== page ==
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Obsessions of Self and Synapse
Spectrums we all fall on
It never ceases to amaze me how frequently I encounter people who profess to be the prey of narcissists. I, for one, never deny anyone their experience. Sicko narcissists do exist in our world; I was the victim of one as a 5th grader. Perhaps the ultra-individualism of the contemporary Western World serves to produce more narcissists than ever. And yet, as therapy-speak seeps into every corner of our culture, the term “narcissist” has become an all-purpose label to describe your ordinary jerk.
Any good psychologist will remind you that you, too, are “narcissistic.” And this is normal! On a cold night with three other people and only one blanket, it is human to wish to enjoy its warmth, even at the expense of another’s shivers. If your cancer-stricken partner abuses you, it requires a healthy narcissism to put yourself first and leave.
As the saying goes: if the plane is going down, put on your oxygen mask first. Narcissism is a spectrum, a continuum that all humans find themselves on—even monks in caves. It’s healthy to be a tad narcissistic; without any drop of it, one’s a doormat. When narcissism goes too far, though, and you are the only one who thinks you’re great, it enters the territory of the “pathological” and requires mending.
Similarly, addiction is also a spectrum. Especially if we can agree upon the definition:
A compulsive behavior one cannot quit, resulting in negative consequences.
Humans have grappled with addiction since the dawn of civilization. Be it alcoholism, the infinite scroller, or crack-headedness, addiction is an ever-more many-headed Hydra, each with a different face. In other words, a spectrum. A monster.
I believe, though, that the word “addiction” has suffered a similar diminishment in meaning and value, and therefore accuracy, as “narcissism.” As society grapples with the complexities of human behavior, terms like “narcissism” and “addiction” are losing their precision and power, a phenomenon known as concept creep. But I don’t think we should abandon these words altogether for fear of offending. Rather, we should seek a deeper understanding of the shades of gray within these labels, recognizing the spectrum of behaviors. Only then can we confront the truth and break from the chains that bind us.
And … truth?
The truth is that “addicts” are not just the lost souls huddled in the streets or the hollers of the Rust Belt—or even the fired knowledge workers who find themselves in church basements, convinced they have a “brain disease.” As I did. More than ever, addiction is a spectrum that virtually everyone finds themselves on, whether your drug of choice is Oxy, seemingly harmless alcoholic seltzer water, Adderall, PornHub, work, seed oils, or TikTok. The manifest fact is that late-stage capitalism has birthed new compulsive tendencies that demand a new understanding of addiction and “sobriety.”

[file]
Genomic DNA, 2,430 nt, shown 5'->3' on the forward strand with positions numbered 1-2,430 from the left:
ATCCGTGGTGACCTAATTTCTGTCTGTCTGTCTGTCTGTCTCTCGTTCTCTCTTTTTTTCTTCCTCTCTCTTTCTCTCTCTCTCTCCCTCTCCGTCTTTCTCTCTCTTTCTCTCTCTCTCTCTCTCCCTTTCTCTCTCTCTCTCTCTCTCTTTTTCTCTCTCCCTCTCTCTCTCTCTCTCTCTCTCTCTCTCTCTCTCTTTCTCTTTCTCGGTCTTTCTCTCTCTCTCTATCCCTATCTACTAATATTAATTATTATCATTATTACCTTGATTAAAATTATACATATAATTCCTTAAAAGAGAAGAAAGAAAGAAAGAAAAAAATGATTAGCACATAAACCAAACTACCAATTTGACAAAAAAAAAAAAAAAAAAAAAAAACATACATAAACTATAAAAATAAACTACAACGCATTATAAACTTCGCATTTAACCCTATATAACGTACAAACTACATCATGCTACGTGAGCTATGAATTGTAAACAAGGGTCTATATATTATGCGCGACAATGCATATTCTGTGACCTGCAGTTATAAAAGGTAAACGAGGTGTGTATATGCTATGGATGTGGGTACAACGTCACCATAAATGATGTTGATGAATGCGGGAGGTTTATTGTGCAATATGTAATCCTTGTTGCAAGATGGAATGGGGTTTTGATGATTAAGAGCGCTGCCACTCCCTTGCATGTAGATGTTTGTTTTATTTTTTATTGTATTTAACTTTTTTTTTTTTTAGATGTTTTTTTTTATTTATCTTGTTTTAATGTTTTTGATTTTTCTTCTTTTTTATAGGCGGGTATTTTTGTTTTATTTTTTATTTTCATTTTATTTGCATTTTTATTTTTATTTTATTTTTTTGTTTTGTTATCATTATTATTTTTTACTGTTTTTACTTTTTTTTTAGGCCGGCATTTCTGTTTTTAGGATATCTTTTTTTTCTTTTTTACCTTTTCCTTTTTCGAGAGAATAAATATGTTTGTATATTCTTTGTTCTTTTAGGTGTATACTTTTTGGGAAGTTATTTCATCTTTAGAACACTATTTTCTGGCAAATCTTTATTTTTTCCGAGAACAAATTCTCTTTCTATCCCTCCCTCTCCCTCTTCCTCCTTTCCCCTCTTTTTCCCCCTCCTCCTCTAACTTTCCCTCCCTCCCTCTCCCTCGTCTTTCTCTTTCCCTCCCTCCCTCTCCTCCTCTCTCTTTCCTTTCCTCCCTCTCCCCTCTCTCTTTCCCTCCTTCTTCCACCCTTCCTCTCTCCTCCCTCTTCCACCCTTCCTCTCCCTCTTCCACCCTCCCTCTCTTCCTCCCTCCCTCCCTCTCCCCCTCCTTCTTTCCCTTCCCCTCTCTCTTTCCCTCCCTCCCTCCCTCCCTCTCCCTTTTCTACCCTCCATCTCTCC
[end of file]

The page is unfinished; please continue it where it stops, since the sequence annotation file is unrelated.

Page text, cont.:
The writing is on the wall: in the future, digital media will be regarded as the cigarette—or worse—of our generation. I believe social media specifically is more akin to cocaine, exploiting the same dopamine pathways and leading to a tolerance for rapid bursts of pleasurable stimuli. Unless you are one of the rare, gifted souls who use social media strictly as a “tool,” it’s likely that these apps are, in fact, narrowing your worldview. This is because, as I’ve argued, addiction is a type of reciprocal narrowing: as your brain becomes more desperate to seek out the same reward cycle in endless repetition, your entire perspective and what brings you pleasure narrows progressively with it, and you begin to lose agency over your life.
I’m not here to ruin your weekend by labeling you an addict. That’s not my intention. Instead, I want to highlight that the addiction spectrum is a real thing, and for most people, its center of gravity has shifted from mild to moderate. Without intervention, it will continue to careen toward severe. We’ll keep telling ourselves that it’s okay to exist primarily behind a screen because we feel informed or connected to a few interesting people, or some other rationalization that people often use to stay in their comfort zone. We are caught in a complex web of dependency that’s sapping our strength; I’m just as enmeshed as anyone.
Consider when you say you want to stop doing something—whether scrolling Twitter, binging Netflix, drinking three beers post-dinner, or waking up with Instagram. You try to resist, but it’s like a magnet pulling you back every time. And with each step, the pain, however slight, grows sharper. A new layer of subtle agony settles in, a grating dissonance reverberating through body and spirit. There’s a civil war raging within you—a battle between the part of you that yearns for something wild and alive, and the part that fears the unknown. It’s a conflict fought out in countless small skirmishes each day, creating tiny fractures in your psyche. That’s the thing about an addiction, for the most part, on any given day, it’s really not a big deal to take another little hit. That’s the danger, the seduction, the quiet Come Hither one follows until the cave builds itself a door behind you.
Unhealthy narcissism, or extreme self-interestedness at the expense of others, erects a similar solitary confinement. The tribe knows to abandon members who care only for themselves. And ironically, those who care only for themselves are doomed to behave with self-abandonment.
But not all caves are as dark and damp as others, and not all doors are as impenetrable. It’s undeniable that an extra bowl of crack is worse than an extra bowl of weed is worse than, yes, one more TikTok reel. But a cave is a cave and a door is a door and you are the one inside.